1. The first is that I’ve got to disagree with the King James’ translation of 1 Thess. 5:22 here.  There are really good reasons to believe that it should have been translated “every form of evil” rather than appearance.

  2. But let’s say then that 1 Thess. 5:22 wasn’t about appearances, but about actual evil. Should we avoid popular culture then, since it’s evil? Well, I certainly think that some people ought to avoid some types of popular culture, for exactly the reason I said above: Christians shouldn’t be violating their consciences by doing something they know is sinful. But that’s not going to be the same for each and every person, and we ought to recognize that.

Let me give you a really striking example. A mentor of mine had a friend. He was a missionary of sorts. He would go into a strip club and witness to the girls who worked there, trying to share Jesus with them, trying to persuade them to come out of that really degrading lifestyle. He said that the nudity and environment just didn’t bother him. He wasn’t fazed by it, not tempted to lust by it. Now for me, that would not be a good mission field, because I would be tempted by it. I think 99.97% of men should not follow this man’s example. It would just be feeding idolatry and drawing them away from God. But if this guy is really telling the truth, who am I to say to him, “You can’t do that!” God may have specially gifted him, and it’s not my place to shoo him away from the field where God has called him. I think he needs encouragement, support, prayer, not judgment.

  1. There’s another thing I’d say to those who quote 1 Thess. 5:22, and that is that popular culture is not simply evil.

  2. Though we may have to avoid some types of popular culture (depending on our heart’s idols), I have a problem with folks who use 1 Thess. 5:22 as an excuse for ditching non-Christian popular culture as a whole.”
Mr. Turnau, a PhD in Apologetics from Westminster Seminary, disagrees with the translation of the word 'appearance' in the King James Bible; he prefers the word 'form' used by the NASB and ESV because he thinks that it better supports the view he is promoting in his book.  According to the 1828 American Dictionary of the English Dictionary by Noah Webster, 'appearance' is "the act of coming into sight; the act of becoming visible to the eye," and 'form' is "the shape or external appearance of a body; the figure, as defined by lines and angle."  Mr. Turnau's disagreement is a red herring because it leads the readers to a false conclusion that there is a difference in the meaning for this verse between the KJV and modern translations.  However, the words 'appearance' and 'form' are synonymous, and therefore, regardless of the translation, both verse mean the same thing:  avoid evil.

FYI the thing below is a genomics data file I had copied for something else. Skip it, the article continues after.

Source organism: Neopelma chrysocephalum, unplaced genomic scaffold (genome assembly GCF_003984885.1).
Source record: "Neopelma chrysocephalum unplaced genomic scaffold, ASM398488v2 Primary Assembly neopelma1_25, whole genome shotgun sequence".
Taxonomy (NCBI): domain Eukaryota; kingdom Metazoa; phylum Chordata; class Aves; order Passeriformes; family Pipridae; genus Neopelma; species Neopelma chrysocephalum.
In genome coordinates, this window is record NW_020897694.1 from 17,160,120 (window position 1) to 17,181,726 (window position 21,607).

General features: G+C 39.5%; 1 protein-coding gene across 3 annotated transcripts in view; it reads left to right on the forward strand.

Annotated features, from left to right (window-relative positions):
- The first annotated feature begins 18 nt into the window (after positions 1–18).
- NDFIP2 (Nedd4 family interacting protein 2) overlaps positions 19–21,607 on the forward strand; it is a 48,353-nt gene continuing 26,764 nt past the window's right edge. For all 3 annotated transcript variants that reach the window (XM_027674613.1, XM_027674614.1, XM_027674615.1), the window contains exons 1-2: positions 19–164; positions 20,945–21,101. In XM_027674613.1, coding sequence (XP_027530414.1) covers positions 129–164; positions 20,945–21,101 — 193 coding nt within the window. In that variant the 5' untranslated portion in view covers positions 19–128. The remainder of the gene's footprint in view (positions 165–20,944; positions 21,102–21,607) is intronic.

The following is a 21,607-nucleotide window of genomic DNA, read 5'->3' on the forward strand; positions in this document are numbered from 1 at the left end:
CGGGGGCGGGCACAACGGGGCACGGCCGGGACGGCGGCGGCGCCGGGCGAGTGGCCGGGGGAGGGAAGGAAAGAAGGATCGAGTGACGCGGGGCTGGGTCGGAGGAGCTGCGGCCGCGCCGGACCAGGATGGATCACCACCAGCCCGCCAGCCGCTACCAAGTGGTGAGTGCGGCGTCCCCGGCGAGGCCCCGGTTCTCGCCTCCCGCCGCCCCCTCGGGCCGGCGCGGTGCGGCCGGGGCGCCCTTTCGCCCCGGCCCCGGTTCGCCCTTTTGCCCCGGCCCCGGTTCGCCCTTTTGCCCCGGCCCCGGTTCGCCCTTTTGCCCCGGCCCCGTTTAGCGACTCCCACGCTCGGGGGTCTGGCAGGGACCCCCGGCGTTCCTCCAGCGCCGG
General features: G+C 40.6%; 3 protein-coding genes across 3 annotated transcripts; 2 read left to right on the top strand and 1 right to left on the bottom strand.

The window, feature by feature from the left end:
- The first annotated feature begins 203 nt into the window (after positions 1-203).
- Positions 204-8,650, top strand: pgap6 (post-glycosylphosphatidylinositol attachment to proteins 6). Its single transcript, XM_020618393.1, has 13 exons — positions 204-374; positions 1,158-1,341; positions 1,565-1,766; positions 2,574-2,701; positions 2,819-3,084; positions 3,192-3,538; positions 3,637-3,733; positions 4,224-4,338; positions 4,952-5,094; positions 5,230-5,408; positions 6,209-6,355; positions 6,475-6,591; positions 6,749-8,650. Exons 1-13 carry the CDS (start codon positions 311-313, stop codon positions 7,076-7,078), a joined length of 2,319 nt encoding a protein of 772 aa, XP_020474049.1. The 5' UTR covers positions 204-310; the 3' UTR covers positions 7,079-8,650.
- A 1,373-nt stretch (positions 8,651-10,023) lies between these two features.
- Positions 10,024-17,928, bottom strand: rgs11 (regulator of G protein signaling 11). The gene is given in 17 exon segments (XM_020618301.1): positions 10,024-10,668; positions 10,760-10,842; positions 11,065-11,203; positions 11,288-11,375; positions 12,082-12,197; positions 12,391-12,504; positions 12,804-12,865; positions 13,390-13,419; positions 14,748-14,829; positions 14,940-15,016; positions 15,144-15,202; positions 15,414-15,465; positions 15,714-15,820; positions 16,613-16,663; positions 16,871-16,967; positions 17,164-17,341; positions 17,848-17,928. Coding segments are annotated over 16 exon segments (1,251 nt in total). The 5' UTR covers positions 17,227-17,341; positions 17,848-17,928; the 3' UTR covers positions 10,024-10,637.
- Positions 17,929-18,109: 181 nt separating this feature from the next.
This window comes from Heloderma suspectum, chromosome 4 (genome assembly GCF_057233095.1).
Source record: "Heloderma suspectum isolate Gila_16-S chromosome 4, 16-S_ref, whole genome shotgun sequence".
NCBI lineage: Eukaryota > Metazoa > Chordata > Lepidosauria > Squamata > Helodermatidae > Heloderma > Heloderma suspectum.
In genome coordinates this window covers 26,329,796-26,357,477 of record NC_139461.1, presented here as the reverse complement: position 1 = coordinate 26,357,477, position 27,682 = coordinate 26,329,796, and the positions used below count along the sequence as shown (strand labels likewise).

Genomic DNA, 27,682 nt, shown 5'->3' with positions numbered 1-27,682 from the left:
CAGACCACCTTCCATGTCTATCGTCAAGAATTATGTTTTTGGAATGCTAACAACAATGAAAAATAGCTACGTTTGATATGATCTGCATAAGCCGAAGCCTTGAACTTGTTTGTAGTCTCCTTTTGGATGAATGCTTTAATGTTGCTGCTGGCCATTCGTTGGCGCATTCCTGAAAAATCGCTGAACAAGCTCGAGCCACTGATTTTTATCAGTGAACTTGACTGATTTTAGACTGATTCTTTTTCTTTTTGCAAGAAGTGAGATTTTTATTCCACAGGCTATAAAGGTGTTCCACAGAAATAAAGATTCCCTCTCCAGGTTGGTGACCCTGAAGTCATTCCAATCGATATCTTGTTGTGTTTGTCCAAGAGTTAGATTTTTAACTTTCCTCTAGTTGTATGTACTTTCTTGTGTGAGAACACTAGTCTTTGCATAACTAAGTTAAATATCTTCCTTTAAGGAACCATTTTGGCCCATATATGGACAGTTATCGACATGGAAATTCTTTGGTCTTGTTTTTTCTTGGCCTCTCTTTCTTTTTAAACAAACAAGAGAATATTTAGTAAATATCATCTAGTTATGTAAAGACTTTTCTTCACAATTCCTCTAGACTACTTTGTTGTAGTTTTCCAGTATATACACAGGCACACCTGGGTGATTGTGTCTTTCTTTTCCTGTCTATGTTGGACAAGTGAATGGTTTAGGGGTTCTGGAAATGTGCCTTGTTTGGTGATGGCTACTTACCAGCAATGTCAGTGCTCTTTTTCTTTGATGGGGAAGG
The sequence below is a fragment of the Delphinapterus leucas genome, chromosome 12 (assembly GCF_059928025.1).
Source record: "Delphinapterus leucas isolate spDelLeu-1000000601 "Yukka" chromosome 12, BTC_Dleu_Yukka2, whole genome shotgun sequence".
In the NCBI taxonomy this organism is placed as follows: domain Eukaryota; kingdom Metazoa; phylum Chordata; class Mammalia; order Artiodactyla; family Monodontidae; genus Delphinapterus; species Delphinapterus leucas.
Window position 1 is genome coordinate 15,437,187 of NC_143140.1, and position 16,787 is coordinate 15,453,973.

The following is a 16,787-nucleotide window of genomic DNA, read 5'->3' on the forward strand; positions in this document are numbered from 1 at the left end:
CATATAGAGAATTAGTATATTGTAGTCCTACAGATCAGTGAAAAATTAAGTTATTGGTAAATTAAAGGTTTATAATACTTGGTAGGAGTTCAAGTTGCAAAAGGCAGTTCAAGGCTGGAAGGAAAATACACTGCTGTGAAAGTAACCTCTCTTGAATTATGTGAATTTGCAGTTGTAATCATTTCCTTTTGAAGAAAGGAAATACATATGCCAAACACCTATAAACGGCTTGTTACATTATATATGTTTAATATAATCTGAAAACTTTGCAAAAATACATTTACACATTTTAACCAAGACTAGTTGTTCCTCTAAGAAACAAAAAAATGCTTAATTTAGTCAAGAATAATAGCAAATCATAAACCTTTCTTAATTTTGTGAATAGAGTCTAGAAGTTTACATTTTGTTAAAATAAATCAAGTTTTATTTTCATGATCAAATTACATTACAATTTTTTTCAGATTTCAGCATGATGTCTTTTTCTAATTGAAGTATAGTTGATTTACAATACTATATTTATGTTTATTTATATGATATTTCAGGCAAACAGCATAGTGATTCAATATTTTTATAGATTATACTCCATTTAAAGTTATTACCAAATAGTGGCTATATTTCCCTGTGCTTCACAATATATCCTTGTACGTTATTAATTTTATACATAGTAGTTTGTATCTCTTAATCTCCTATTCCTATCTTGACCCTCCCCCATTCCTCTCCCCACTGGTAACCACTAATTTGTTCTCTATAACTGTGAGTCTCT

In his second point, Mr. Turnau is on a very slippery slope by questioning God's word to avoid evil.  Basically he's saying that as long as you can handle the evil and not let it drag you into sin, it's okay to participate in the evil of the culture.  He is making the argument that the command to avoid sin is relative to each Christian despite the biblical command to flee from idolatry, (1 Cor. 10:14), to put off the old man, (Eph. 5:22-31), and to love not the world, (1 John 1:15).  His first (and only) example is a man that serves as a missionary in strip clubs.  Mr. Turnau doesn't recommend this mission field for most men, but it's okay for this one man because this man can handle the temptation.  But the fact remains that this man is still sinning because sin is breaking God's command, and Psalm 101:3 explicitly says that "I will set no wicked thing before mine eyes," which this "missionary" is obviously doing.  Regardless of his excuses, his mission field is not biblical.  Yes, these girls need to hear the word of God, but not while they're on-the-job.
Until we are glorified, Christians are still sinners on this earth; that's why we need to guard ourselves and set our affections on things above and not on earthly things, (Col. 3:2).  This missionary, and those who affirm his work, are simply foolish.  "Be not deceived; God is not mocked: for whatsoever a man soweth, that shall he also reap.  For he that soweth to his flesh shall of the flesh reap corruption; but he that soweth to the Spirit shall of the Spirit reap life everlasting," (Gal. 6:7-9).
I addressed Mr. Turnau's last two points in my first Pop Culture post by showing that the fallen world doesn't reflect God's glory, and therefore, there is no good in it.  Christians should remain separate, but continue to witness for Jesus Christ.
"Little children, let no man deceive you: he that doeth righteousness is righteous, even as he [Jesus] is righteous.  He that committeth sin is of the devil; for the devil sinneth from the beginning.  For this purpose the Son of God was manifested, that he might destroy the works of the devil," (1 John 3:7-8).

Monday, September 16, 2013

Pop Culture

I'm not an advocate for Christian isolationism.  I don't agree with the Amish lifestyle or any type of Christian-only community; although, at times, it does sound appealing.  In God's sovereignty, Christ has not taken believers out of world, (John 17:15), but the Bible does warn us not to conform to the world, (Rom. 12:1), not to be unequally yoked with unbelievers, (2 Cor. 6:14), and not to have fellowship with the unfruitful works of darkness, (Eph. 5:11).  Of course, the obvious question is how does this look in a Christian's life?